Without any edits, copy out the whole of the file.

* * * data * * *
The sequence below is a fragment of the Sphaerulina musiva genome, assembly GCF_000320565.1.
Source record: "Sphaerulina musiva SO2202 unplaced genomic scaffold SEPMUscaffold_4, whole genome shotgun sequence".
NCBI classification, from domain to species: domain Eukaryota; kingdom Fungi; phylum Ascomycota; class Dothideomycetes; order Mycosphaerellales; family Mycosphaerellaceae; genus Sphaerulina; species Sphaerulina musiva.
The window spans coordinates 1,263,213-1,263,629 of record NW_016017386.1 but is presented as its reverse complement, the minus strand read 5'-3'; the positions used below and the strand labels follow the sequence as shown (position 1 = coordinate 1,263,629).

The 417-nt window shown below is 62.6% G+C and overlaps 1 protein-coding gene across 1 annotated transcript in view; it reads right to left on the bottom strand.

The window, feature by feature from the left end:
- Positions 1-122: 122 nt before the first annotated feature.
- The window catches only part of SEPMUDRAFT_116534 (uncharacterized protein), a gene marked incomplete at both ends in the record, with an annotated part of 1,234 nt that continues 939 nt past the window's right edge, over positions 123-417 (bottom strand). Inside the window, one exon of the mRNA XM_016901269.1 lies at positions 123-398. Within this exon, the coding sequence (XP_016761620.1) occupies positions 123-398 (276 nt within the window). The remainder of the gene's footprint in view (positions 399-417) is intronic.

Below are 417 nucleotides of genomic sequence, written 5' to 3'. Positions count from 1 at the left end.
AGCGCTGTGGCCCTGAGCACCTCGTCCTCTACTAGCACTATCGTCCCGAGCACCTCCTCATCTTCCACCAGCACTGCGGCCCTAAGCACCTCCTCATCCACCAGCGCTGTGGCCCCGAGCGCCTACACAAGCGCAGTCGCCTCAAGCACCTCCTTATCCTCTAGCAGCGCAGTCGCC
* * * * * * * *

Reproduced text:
The sequence below is a fragment of the Sphaerulina musiva genome, assembly GCF_000320565.1.
Source record: "Sphaerulina musiva SO2202 unplaced genomic scaffold SEPMUscaffold_4, whole genome shotgun sequence".
NCBI classification, from domain to species: domain Eukaryota; kingdom Fungi; phylum Ascomycota; class Dothideomycetes; order Mycosphaerellales; family Mycosphaerellaceae; genus Sphaerulina; species Sphaerulina musiva.
The window spans coordinates 1,263,213-1,263,629 of record NW_016017386.1 but is presented as its reverse complement, the minus strand read 5'-3'; the positions used below and the strand labels follow the sequence as shown (position 1 = coordinate 1,263,629).

The 417-nt window shown below is 62.6% G+C and overlaps 1 protein-coding gene across 1 annotated transcript in view; it reads right to left on the bottom strand.

The window, feature by feature from the left end:
- Positions 1-122: 122 nt before the first annotated feature.
- The window catches only part of SEPMUDRAFT_116534 (uncharacterized protein), a gene marked incomplete at both ends in the record, with an annotated part of 1,234 nt that continues 939 nt past the window's right edge, over positions 123-417 (bottom strand). Inside the window, one exon of the mRNA XM_016901269.1 lies at positions 123-398. Within this exon, the coding sequence (XP_016761620.1) occupies positions 123-398 (276 nt within the window). The remainder of the gene's footprint in view (positions 399-417) is intronic.

Below are 417 nucleotides of genomic sequence, written 5' to 3'. Positions count from 1 at the left end.
AGCGCTGTGGCCCTGAGCACCTCGTCCTCTACTAGCACTATCGTCCCGAGCACCTCCTCATCTTCCACCAGCACTGCGGCCCTAAGCACCTCCTCATCCACCAGCGCTGTGGCCCCGAGCGCCTACACAAGCGCAGTCGCCTCAAGCACCTCCTTATCCTCTAGCAGCGCAGTCGCC